Colorado reported its first confirmed case of the virus on March 5. The company decided to require masks on March 19. By March 24, at least one worker was in the hospital.
Stacey’s daughter started asking her questions about what would happen if she got sick. She told her they would have to isolate from each other. Meanwhile, at the plant, workers were left in the dark. When management posted notices, some would be only in English, even though many of the plant workers speak other languages.
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As the cases at the plant grew into the dozens, workers stopped showing up because they were afraid of getting sick or spreading the virus. Management at the Brazilian-owned company told them that a statewide stay-at-home order did not apply to them.
“People from the plant were not helping us,” Stacey said. “They were saying the plant wasn’t going to close. We asked for face masks, and they said we didn’t have to worry because the people that got sick were not in our shift.”
Stacey said the company didn’t provide her with protective equipment until just before the county health department came for a visit, in April. The health department warned JBS that it wasn’t confident the company was taking enough measures to protect its workers and that a work-while-sick culture was contributing to the spread of the disease.
After the local health department ordered the plant to close, JBS completely shut down on April 15. Across the country, other plants were shutting down, too: By the end of April, 12 of Nebraska’s meat-processing plants had 588 confirmed cases, two Iowa facilities had 377 cases, and five Wisconsin plants had 389 cases.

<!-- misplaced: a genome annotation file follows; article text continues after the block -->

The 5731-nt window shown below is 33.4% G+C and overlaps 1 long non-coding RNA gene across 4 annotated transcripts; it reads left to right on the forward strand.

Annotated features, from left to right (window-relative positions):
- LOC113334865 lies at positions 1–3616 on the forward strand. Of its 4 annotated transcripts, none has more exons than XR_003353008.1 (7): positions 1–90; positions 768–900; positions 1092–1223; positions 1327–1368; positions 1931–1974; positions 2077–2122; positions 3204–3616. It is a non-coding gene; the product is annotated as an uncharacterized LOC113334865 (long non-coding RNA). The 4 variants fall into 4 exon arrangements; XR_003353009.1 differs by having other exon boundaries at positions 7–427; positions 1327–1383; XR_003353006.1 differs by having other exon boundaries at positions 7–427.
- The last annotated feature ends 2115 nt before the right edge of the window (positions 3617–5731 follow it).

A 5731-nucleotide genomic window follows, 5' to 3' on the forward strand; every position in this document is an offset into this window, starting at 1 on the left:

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Soon, at least 20 meatpacking plants were shuttered across the country.
JBS promised that it would test all of its employees before the plant reopened. President Trump and Vice President Mike Pence acknowledged the JBS outbreak in their daily coronavirus briefing on April 10, saying that they were working to send tests to Colorado.
But the tests never materialized. On April 23, JBS announced it was reopening with less than 24 hours’ notice.
Four days after Stacey went back to work, President Trump invoked the Defense Production Act, a Korean War–era law that allows the president to require industry to act in the service of national interest. The factories were declared critical infrastructure and were compelled to remain open. The move denied local health authorities, like the ones in Greeley, of one of their best means of preventing outbreaks in their communities—closing the plants. Although the Occupational Safety and Health Administration, a government agency tasked with regulating American workplaces, issued guidelines about protecting workers during the pandemic, the recommendations weren’t mandatory in practice, and the Department of Labor said it would consider siding with meat processors if they were sued by workers who got sick. On September 11, OSHA fined JBS $15,615 for failing to protect workers.